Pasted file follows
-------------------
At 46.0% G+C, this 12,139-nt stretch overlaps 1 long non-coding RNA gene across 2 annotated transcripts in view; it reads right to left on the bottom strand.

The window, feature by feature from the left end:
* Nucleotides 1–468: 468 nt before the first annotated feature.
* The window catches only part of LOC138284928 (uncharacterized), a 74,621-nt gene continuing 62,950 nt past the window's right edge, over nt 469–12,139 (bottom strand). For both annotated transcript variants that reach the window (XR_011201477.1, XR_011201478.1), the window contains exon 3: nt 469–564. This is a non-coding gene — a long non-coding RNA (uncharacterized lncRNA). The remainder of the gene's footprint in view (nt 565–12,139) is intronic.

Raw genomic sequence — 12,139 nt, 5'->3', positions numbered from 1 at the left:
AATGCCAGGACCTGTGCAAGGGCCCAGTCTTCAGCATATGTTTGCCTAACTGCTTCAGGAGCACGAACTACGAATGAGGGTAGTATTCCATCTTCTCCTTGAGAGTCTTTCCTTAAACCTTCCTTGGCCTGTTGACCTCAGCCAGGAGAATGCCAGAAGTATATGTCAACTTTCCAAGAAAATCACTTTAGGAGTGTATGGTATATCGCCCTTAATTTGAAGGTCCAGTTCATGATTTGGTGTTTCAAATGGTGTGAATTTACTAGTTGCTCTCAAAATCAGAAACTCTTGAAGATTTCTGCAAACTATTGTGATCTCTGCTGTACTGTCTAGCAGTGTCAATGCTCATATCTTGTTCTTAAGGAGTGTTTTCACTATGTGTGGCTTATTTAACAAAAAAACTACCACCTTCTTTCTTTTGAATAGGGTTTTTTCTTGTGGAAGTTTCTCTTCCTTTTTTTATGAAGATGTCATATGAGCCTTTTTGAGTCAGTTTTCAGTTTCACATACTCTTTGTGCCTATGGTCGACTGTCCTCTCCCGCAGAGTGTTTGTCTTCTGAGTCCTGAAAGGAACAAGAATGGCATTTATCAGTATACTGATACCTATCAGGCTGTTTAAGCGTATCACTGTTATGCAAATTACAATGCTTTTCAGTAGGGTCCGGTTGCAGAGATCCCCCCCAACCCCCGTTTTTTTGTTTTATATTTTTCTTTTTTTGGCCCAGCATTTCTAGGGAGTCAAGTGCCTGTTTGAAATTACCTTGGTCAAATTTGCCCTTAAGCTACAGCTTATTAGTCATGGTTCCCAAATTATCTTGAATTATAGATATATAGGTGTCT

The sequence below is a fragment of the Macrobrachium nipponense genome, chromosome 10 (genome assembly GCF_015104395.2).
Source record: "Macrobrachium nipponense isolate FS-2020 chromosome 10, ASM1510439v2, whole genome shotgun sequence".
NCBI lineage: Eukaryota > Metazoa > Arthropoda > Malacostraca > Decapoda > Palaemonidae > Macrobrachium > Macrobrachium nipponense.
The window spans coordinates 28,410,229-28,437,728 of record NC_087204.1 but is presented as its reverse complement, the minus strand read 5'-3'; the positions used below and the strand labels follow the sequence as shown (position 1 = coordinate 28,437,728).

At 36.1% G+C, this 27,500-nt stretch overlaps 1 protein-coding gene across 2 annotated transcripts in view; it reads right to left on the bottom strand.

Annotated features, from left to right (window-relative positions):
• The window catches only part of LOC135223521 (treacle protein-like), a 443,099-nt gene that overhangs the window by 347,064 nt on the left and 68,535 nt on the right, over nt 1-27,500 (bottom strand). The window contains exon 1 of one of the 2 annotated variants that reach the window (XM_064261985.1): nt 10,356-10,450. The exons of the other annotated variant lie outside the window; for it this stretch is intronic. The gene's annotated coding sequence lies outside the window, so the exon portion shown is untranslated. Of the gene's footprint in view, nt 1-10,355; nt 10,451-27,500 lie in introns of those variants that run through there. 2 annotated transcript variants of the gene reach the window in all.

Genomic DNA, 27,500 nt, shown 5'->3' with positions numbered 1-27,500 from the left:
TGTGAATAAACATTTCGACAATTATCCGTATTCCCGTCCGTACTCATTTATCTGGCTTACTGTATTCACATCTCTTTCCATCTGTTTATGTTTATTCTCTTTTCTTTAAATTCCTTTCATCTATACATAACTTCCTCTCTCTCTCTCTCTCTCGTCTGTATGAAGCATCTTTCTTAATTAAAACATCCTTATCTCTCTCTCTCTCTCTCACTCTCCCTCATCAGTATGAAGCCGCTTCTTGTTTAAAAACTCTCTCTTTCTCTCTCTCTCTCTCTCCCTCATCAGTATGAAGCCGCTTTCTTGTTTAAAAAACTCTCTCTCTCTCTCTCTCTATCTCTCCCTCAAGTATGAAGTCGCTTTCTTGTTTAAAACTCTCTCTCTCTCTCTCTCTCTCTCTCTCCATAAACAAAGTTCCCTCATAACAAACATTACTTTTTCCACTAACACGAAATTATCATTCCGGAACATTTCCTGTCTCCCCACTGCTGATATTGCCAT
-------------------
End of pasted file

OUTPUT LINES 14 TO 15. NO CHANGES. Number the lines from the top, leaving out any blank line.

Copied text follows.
Genomic DNA, 27,500 nt, shown 5'->3' with positions numbered 1-27,500 from the left:
TGTGAATAAACATTTCGACAATTATCCGTATTCCCGTCCGTACTCATTTATCTGGCTTACTGTATTCACATCTCTTTCCATCTGTTTATGTTTATTCTCTTTTCTTTAAATTCCTTTCATCTATACATAACTTCCTCTCTCTCTCTCTCTCTCGTCTGTATGAAGCATCTTTCTTAATTAAAACATCCTTATCTCTCTCTCTCTCTCTCACTCTCCCTCATCAGTATGAAGCCGCTTCTTGTTTAAAAACTCTCTCTTTCTCTCTCTCTCTCTCTCCCTCATCAGTATGAAGCCGCTTTCTTGTTTAAAAAACTCTCTCTCTCTCTCTCTCTATCTCTCCCTCAAGTATGAAGTCGCTTTCTTGTTTAAAACTCTCTCTCTCTCTCTCTCTCTCTCTCTCCATAAACAAAGTTCCCTCATAACAAACATTACTTTTTCCACTAACACGAAATTATCATTCCGGAACATTTCCTGTCTCCCCACTGCTGATATTGCCAT